Why Join Labnet?

Despite strong commitment from the international community to fight major infectious diseases, weak laboratory infrastructure remains a huge limiting step. Some major challenges facing laboratory systems in resource-poor settings include dilapidated infrastructure; lack of human capacity; poor laboratory policies; lack of strategic plans; and limited synergies between clinical and research laboratories. Together, these factors compromise the quality of test results and impact patient management.

Who Can Join Labnet?

Any AKMLSO member who owns and operates their own private laboratory can seek a licensee to become a Labnet participant. While Labnet is looking to achieve its goals through collaboration it is not mandatory that participants have to meet all the goals at the time of joining. A Laboratory that has already made significant investment in its equipment can still be considered for membership, but will need to commit to progressively move towards full participation and compliance with all Labnet standards and rules.

Membership Application Process

A member shall submit an application form to their AKMLSO branch or AKMLSO national office which will then be reviewed by a technical team. The review team will acknowledge the application within two weeks of receiving it. A team from the respective AKMLSO branch office will visit the Laboratory of the applicant and conduct the pre-entry assessment. The completed assessment form will be submitted to Labnet office and entered into a database. If the applicant meets the joining criteria, Labnet directly or through the branch office will send the applicant a copy of the MOU for signing.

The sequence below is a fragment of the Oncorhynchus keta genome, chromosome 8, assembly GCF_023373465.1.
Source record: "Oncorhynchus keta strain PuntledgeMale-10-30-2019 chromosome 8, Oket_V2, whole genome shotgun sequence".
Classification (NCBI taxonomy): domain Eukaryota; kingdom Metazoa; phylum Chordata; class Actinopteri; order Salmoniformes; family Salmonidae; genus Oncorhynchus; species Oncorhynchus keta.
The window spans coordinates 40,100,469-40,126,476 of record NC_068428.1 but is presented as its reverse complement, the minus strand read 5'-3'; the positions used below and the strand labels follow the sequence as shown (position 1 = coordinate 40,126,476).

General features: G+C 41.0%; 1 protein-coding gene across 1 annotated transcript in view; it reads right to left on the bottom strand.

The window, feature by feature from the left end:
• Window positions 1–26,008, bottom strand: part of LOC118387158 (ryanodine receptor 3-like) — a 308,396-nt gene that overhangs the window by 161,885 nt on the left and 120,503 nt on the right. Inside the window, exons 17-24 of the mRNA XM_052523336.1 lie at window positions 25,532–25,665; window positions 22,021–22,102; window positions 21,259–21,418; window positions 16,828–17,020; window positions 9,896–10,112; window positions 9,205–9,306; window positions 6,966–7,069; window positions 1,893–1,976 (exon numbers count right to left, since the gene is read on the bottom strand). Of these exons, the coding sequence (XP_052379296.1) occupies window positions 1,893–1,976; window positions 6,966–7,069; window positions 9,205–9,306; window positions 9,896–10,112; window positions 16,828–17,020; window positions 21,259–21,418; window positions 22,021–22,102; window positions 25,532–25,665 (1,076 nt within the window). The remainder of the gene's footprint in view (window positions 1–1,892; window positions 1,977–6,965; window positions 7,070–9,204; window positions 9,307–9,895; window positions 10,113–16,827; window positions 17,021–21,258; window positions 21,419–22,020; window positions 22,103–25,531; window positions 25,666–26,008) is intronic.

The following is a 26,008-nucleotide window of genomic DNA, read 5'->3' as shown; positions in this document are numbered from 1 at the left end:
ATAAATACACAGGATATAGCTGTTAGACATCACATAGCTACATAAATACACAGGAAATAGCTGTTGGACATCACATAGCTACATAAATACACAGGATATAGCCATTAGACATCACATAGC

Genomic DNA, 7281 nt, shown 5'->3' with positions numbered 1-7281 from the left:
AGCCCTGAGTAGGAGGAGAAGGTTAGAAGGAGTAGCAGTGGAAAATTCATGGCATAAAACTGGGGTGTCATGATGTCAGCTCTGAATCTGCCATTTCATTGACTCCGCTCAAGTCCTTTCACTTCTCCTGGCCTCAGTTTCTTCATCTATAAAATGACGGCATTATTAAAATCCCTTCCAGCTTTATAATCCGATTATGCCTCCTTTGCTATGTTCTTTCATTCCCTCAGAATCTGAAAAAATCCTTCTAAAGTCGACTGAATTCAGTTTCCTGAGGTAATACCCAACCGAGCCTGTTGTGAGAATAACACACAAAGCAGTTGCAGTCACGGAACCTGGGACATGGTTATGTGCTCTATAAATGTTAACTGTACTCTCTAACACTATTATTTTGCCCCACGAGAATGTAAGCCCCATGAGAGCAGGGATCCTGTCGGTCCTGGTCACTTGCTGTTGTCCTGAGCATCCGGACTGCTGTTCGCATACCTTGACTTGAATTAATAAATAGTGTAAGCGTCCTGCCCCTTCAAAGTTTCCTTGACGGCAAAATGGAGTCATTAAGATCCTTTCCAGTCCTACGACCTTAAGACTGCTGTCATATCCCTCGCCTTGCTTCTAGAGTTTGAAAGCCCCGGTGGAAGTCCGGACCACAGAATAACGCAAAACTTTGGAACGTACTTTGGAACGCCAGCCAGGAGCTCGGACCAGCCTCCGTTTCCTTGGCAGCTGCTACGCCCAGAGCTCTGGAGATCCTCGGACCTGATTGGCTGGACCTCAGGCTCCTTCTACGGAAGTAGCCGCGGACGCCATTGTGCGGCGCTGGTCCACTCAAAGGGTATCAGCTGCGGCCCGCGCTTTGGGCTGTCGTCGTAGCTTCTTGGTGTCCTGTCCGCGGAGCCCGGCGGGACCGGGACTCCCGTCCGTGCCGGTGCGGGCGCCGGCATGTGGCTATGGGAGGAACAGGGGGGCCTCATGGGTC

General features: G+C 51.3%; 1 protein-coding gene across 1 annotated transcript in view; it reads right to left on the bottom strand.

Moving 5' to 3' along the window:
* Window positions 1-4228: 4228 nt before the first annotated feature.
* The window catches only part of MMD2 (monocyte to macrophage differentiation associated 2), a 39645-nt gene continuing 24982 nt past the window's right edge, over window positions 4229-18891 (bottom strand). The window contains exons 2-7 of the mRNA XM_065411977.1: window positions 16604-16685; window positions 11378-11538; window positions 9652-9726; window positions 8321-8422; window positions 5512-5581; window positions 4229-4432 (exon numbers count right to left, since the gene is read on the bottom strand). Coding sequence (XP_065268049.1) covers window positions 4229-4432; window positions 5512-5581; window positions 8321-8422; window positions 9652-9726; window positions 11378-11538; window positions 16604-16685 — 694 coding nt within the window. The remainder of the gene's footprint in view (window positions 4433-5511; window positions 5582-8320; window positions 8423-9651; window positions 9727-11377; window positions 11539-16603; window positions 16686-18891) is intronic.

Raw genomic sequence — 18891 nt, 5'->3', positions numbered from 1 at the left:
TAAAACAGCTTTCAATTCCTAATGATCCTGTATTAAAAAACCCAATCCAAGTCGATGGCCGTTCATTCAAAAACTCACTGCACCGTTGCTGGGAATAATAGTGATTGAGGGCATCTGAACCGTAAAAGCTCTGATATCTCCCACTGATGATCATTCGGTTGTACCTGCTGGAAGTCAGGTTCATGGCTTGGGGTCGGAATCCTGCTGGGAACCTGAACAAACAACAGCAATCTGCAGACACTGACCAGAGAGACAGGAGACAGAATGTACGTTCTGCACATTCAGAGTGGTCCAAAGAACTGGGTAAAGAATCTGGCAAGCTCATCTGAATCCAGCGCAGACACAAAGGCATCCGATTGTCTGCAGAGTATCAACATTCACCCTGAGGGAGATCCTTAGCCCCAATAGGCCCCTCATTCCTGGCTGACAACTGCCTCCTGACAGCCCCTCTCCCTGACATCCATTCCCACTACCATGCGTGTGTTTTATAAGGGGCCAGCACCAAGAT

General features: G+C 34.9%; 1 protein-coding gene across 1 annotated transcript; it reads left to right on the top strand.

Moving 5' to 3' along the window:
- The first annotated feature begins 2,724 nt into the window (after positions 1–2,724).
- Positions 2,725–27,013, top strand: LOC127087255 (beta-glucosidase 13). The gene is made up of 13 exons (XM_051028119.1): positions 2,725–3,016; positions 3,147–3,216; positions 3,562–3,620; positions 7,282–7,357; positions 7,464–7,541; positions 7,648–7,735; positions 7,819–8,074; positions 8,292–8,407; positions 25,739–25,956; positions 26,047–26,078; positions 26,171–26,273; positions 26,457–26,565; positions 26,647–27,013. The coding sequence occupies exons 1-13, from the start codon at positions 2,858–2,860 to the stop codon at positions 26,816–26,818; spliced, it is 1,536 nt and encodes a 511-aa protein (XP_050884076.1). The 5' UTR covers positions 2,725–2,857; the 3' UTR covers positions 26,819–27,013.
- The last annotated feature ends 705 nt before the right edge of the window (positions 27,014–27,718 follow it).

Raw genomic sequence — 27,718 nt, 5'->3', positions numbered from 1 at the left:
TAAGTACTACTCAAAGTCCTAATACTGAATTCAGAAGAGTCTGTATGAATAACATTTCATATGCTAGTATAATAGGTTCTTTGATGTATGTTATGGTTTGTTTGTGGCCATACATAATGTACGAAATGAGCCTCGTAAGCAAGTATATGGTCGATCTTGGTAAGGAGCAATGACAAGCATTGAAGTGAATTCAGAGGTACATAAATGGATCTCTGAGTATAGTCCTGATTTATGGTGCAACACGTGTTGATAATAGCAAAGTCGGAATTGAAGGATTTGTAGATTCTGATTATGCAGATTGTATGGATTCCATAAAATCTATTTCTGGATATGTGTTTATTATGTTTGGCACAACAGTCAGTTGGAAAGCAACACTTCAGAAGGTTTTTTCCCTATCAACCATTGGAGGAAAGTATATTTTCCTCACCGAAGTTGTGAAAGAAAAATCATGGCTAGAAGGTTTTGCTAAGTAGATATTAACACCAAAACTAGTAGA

• Step 1: Sign an MOU with Labnet Kenya
  • Step 2: Fill a laboratory assessment check list
  • Step 3: Send your profile and contacts to LABNET contact person Rachel Gikanga
  • Step 4: Pay the membership fee.


Looking beyond the primary benefits of this Independent Laboratory Network, it’s possible to see benefits that can be achieved at the next level of capability. An integrated laboratory model brings structures that can springboard the laboratories to additional benefits. These benefits are where pathology services and the general healthcare system intersect. If incentives were aligned correctly, pathology could collaborate with various elements of the healthcare system in ways that are currently only at the periphery of traditional pathology practice.